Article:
In the last installment, I discussed some of the exciting research featured at the Neuroinflammation Symposium that really highlights the breadth and diversity of expertise in the field of MS, both here in Canada and abroad. The trainees in particular were a true source of pride and inspiration, and the quality of their work is emblematic of the importance of cultivating talent and collaboration in the field by attracting and retaining the brightest minds and providing a forum for sharing ideas.
During this year’s research poster presentations, three trainees were selected from the pool of excellent candidates by a panel of judges for having the most meritorious research posters. These winners were:
- Kirsten Fiest (University of Manitoba)
- Dessalegn Melesse (University of Manitoba)
- Linda Fei Zhao (University of Toronto)
In this post, I will be profiling Ms. Linda Fei Zhao, doctoral student in Dr. Shannon Dunn’s laboratory at the University of Toronto and MS Society-funded trainee. Ms. Zhao’s research focus is on identifying novel drug targets for the purposes of influencing the development of harmful immune cells and deterring autoimmunity, a critical component of the MS disease process. I had a chance to catch up with Ms. Zhao and chat a little bit about her research and its impact for people living with MS, as well as how her experiences at the Neuroinflammation Symposium have influenced her research career.
1. Describe the research that you presented in your poster.
Multiple sclerosis is an autoimmune disease where specific immune cells called T cells attack myelin in the brain, leading in turn to progressive disability. My project aims to understand how a specific chemical receptor that has anti-inflammatory properties – called peroxisome proliferator-activated receptor delta (PPARδ) – keeps these T cells at bay. We found that when we shut off PPARδ in mice with an MS-like disease, they experience more severe disease symptoms. These PPARδ-deficient mice have defective T cell development in the thymus (a specialized organ of the immune system where T cells mature), as well as low white blood cell count, which makes them more susceptible to autoimmunity. We also found that this defect appears to be caused by specific non-immune cells called thymic epithelial cells. When we remove PPARδ specifically from thymic epithelial cells, we saw similar defects in T cell development in the thymus. Taken together, these findings indicate that PPARδ may impact the development of autoimmunity in the central nervous system at the earliest stages of T cell development.
2. What is the impact of your research for people affected by MS?
T cells that are involved in the MS disease process develop in the thymus, where multiple cell types, including thymic epithelial cells, “train” T cells not to attack one’s own body. The resulting T cells that leave the thymus are considered to be “tolerant” to the body’s own cells. However, this training process is not perfect, and self-reactive T cells (so called because they attack the body’s own tissues) can escape elimination and, in the case of MS, end up targeting myelin in the brain. Therefore, finding new genes that are responsible for maintaining tolerance is a crucial step in the development of new drugs to prevent autoimmune diseases. We have found that the anti-inflammatory molecule PPARδ regulates T cell development by affecting thymic epithelial cells. Without PPARδ, mice have abnormally low numbers of white blood cells, a state called lymphopenia that can potentially bring on autoimmune disease. Our work helps to shed light on how these harmful T cells that may cause MS and other autoimmune diseases are generated as well as open up new avenues for preventing the development of autoimmune T cells.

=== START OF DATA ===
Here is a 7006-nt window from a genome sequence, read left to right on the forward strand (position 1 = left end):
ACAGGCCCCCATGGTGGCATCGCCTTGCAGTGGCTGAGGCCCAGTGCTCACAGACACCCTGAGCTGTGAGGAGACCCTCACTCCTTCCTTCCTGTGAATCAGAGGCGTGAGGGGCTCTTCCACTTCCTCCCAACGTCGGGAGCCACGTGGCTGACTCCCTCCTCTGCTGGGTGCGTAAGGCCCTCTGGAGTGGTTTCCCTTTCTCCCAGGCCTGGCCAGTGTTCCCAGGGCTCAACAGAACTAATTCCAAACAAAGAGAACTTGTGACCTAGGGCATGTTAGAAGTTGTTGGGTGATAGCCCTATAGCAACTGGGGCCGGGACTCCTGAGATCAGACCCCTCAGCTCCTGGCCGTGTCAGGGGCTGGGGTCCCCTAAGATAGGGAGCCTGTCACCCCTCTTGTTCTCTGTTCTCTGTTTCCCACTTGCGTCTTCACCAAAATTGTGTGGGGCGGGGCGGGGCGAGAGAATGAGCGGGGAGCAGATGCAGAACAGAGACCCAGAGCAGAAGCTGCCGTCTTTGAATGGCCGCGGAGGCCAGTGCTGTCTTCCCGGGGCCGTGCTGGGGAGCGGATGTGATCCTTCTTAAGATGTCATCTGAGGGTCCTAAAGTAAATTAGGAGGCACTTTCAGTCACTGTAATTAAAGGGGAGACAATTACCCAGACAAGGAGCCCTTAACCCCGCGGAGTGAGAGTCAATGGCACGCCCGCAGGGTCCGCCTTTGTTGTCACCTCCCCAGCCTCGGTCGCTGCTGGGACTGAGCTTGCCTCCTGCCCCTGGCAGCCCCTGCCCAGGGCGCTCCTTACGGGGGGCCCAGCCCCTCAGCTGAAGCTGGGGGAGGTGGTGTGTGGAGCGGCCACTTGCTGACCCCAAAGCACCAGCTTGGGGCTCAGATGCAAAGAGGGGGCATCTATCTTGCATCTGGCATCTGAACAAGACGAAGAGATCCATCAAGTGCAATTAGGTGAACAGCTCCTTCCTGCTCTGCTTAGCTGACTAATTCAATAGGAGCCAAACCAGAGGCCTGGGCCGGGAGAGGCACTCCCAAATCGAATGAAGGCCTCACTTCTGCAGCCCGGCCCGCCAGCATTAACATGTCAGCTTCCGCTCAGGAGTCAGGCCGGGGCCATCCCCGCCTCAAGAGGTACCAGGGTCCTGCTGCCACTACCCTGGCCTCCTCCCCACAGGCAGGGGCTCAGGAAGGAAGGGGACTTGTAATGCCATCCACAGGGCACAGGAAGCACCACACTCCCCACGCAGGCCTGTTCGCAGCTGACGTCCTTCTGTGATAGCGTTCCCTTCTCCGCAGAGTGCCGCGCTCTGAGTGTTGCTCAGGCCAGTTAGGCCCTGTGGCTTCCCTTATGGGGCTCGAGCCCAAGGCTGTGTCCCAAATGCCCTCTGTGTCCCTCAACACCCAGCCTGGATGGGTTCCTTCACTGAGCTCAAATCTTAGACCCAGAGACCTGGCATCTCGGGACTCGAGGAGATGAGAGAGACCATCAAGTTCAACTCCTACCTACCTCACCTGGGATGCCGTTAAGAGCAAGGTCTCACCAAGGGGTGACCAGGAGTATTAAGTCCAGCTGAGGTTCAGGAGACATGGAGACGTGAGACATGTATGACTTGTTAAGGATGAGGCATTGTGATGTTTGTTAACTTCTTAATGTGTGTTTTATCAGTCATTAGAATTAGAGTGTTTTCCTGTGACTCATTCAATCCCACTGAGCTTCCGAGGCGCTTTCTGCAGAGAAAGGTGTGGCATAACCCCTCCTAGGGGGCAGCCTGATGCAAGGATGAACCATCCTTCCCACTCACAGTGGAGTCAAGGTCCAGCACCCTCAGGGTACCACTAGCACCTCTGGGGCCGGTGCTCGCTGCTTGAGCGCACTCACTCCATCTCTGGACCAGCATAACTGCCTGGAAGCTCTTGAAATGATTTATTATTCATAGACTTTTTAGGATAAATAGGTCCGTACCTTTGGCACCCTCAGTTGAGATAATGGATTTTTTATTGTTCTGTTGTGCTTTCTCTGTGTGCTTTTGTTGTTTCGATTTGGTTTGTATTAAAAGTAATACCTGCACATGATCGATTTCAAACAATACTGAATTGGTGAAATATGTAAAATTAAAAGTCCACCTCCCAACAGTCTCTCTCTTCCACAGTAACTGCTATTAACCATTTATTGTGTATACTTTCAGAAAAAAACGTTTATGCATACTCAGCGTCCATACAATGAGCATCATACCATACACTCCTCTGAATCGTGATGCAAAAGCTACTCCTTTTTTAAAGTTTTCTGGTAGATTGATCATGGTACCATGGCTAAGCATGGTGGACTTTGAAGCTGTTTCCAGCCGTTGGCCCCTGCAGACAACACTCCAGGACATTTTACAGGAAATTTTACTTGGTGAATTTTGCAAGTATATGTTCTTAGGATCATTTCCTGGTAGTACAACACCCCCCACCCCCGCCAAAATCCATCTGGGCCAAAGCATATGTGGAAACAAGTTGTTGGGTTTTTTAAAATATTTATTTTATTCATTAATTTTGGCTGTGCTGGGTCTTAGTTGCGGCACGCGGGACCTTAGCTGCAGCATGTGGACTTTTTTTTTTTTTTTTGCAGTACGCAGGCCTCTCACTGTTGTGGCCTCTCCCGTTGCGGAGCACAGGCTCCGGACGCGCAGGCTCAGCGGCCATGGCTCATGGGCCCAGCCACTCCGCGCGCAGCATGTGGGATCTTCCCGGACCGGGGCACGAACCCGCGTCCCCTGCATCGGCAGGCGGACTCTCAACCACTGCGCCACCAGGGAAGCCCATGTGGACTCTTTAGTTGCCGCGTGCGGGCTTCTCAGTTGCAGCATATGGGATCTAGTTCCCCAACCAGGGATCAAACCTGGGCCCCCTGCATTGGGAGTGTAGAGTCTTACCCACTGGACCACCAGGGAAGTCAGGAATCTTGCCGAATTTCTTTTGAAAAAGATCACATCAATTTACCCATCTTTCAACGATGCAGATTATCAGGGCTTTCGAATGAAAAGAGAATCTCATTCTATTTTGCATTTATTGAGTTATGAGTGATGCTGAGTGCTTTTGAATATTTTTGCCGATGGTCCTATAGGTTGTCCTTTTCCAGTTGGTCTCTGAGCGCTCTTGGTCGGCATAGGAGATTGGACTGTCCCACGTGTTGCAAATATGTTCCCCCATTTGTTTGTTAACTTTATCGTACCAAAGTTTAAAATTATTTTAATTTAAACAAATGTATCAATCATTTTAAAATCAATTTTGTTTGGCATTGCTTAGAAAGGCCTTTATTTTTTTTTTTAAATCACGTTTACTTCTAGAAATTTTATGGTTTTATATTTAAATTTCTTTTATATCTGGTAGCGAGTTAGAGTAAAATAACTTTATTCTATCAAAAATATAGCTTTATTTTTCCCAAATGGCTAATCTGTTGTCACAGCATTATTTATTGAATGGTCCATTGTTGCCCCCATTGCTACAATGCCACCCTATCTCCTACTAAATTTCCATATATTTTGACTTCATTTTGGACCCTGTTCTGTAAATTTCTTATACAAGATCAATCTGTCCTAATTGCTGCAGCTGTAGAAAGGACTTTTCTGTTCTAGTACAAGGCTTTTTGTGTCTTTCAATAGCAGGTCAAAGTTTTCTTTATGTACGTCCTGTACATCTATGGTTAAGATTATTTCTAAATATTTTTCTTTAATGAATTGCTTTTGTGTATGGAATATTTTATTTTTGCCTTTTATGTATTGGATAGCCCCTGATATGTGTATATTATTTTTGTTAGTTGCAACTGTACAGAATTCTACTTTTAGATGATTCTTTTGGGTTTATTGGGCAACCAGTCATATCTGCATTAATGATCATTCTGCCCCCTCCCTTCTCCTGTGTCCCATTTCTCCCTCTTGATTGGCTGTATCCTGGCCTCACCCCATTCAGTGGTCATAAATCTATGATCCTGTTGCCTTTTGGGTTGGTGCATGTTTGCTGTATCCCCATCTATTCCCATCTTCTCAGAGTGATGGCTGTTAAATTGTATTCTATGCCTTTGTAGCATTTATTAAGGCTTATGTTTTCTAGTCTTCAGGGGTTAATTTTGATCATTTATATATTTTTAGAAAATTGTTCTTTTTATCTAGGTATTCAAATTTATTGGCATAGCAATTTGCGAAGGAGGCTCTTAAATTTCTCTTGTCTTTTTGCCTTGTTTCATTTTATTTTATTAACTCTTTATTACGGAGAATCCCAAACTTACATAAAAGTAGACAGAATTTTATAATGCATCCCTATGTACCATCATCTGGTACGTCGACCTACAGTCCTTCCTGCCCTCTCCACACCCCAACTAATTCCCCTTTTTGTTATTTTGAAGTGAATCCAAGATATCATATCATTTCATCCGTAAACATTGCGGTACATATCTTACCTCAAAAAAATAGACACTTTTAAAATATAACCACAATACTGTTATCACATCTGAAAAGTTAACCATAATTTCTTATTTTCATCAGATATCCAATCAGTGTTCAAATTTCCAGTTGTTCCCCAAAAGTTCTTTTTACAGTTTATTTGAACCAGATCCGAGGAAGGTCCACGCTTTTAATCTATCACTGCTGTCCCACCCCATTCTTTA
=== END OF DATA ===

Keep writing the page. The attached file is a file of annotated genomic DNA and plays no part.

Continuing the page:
3. What feedback did you receive from other researchers when you presented your poster and how may that feedback influence future directions of your study?
One of the judges mentioned that iron receptor-deficient mice do not get experimental autoimmune encephalomyelitis (EAE), a disease in mice that mirrors the signs and symptoms of MS. This is very interesting because the iron receptor in question, called CD71, is crucial during T cell development and expansion during an immune response. Without iron receptors, T cells do not receive sufficient nutrients to grow and divide, which may contribute to EAE resistance in iron receptor-deficient mice. Perhaps, the lack of iron receptor may also be limiting the development of self-reactive T cells. This comment that I received made me aware of other implications of my work and pointed out new interesting research questions that can guide my project.
Another common question I receive all the time is how will my research help people with living MS. As a person working in the field of basic sciences, it is easy to get carried away by the bench work. This crucial question has constantly reminded me of why I am doing research in the first place. It also reminds me to make sure that I ask questions that may be translatable, from bench to beside, in the future.
4. How have the Neuroinflammation Symposium and other similar events opened up new networking opportunities and avenues for collaboration between you and other MS researchers?
I have been deeply involved with the MS Society of Canada for many years. The MS Society has supported me in attending numerous conferences and endMS Summer Schools. These opportunities have allowed me to meet world-leading MS researchers, as well as young trainees like myself. I have received helpful feedback from them that provided me with fresh perspectives on my research. These events kept me up-to-date with the cutting edge research in the MS field and exposed me to new techniques that I can incorporate into my research.